Since Douglas afterward declared that he had forsworn this work, it must be noted that he reaffirmed it in another unpublished manuscript, The Wilde Myth, in 1916—and that he republished Oscar Wilde and Myself in 1919 with a new preface, saying among other things that he had been “born into this world chiefly to be the instrument, whether I would or no, of exposing and smashing Wilde’s cult and the Wilde myth…” and that he was a poet and an honest man. Douglas was capable of long-drawn-out fury, and no doubt his general sense of being innocent, and of being abused from beyond the grave, made him ruthless in absolving himself and indicting Wilde. The book insists that he himself had never participated in any homosexual practices. Homer tells us that Helen, once back from Troy, blamed Venus for having made her run off with Paris, and insisted that all during her stay with him, she had longed to be back with her husband.
Douglas now began to write, in his father’s manner, letters attacking Ross to Ross’s friends, until the pressure became so great that Ross, like Wilde, had to sue for libel. On the witness stand Douglas proved too much for him, and Ross, though he escaped prosecution, continued to feel harried until he died in 1918. After that, he could no longer fill the role of target, but Douglas found another in Winston Churchill. He alleged in print and in public speeches that Churchill had conspired to present the Battle of Jutland as a defeat, when it was really a victory, so that he could profiteer from stocks. Of this and other political maneuvers of Douglas, it can be said that they were no more reasonable than Cleopatra’s. For this criminal libel he was flung into prison for six months, and during that time he composed his sonnet sequence, In Excelsis, as a riposte to Wilde’s De Profundis. He said in it that England was being led by Wilde, as the lord of abominations, to black night.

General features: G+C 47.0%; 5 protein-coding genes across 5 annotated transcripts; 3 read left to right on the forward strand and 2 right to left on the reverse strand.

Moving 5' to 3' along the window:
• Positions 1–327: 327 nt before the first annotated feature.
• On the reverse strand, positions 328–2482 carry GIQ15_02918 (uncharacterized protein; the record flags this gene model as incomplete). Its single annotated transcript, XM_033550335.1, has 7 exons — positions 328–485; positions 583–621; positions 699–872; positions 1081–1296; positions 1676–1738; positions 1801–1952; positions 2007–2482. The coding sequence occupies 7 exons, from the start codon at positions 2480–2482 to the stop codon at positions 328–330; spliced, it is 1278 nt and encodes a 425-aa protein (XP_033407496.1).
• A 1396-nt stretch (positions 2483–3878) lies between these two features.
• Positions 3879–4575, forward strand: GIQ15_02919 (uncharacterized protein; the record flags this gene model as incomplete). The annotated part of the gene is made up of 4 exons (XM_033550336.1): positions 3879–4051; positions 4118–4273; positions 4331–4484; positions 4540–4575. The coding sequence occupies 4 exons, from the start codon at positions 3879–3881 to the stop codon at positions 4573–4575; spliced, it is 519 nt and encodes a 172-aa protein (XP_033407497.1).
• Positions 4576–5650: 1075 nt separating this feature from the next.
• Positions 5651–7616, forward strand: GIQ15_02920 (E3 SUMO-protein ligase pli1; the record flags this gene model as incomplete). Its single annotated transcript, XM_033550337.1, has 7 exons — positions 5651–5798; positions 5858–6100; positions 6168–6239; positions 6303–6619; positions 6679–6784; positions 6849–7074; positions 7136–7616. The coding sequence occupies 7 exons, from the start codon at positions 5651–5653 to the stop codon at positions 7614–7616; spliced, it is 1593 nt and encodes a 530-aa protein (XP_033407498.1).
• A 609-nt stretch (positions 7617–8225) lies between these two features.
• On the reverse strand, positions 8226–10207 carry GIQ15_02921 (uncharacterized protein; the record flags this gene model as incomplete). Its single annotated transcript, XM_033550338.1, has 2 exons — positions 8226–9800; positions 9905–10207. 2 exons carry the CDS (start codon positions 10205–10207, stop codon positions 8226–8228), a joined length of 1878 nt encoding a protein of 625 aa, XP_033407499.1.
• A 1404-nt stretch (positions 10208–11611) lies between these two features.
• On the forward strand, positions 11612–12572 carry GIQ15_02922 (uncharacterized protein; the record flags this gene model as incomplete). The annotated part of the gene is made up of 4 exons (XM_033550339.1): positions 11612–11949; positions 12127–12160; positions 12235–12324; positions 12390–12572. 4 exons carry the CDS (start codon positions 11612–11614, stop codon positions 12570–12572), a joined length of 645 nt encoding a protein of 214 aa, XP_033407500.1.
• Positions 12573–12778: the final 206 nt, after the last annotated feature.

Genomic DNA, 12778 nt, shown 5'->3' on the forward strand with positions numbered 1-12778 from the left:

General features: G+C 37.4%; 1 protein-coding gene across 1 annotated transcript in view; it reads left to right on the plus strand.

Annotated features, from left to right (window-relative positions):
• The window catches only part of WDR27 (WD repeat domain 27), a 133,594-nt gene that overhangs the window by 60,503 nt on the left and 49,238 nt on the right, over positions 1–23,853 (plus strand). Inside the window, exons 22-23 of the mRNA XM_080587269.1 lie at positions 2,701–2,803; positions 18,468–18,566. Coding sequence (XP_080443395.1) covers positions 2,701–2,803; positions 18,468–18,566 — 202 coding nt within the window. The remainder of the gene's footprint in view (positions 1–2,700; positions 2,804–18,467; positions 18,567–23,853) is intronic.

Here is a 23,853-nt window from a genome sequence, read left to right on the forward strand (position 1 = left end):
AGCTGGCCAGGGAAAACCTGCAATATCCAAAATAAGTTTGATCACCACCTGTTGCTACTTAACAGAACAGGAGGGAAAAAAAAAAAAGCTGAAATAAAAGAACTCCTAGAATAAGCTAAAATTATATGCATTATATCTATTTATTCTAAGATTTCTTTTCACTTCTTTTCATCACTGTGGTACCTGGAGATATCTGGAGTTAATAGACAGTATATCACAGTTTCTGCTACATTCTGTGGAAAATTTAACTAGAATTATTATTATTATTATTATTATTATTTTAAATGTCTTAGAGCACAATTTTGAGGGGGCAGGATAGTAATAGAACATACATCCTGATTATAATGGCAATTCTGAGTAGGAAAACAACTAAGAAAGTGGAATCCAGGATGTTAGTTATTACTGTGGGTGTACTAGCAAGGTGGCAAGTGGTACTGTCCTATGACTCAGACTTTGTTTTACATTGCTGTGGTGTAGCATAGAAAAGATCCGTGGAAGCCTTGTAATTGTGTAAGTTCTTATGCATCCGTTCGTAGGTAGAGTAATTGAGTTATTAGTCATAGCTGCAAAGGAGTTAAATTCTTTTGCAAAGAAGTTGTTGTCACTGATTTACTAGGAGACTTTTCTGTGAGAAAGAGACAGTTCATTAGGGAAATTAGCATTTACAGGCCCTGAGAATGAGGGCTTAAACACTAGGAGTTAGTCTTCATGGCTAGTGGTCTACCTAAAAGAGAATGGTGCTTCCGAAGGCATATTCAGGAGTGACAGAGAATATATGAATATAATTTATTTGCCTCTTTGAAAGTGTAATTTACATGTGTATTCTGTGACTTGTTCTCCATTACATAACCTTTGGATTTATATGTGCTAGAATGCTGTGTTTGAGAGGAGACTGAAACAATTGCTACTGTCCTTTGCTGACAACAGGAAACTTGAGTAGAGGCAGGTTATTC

He was to change his view of Churchill during the Second World War, and he began in the late 1920s to change his views about Wilde, too. By the time he wrote his Autobiography, he had become ardently Catholic, and while his marriage had ended in a predictable divorce, he had not resumed homosexual practices. He attempted to achieve detachment and forgiveness, though the name of Ross could still rouse him to battle. His later years were not affluent. The racing stable had taken most of his funds. He obtained a small Civil List pension, and various friends helped him out. Even on limited means he managed a daily bet on the races, and on his deathday he placed two bets instead of one, and lost both.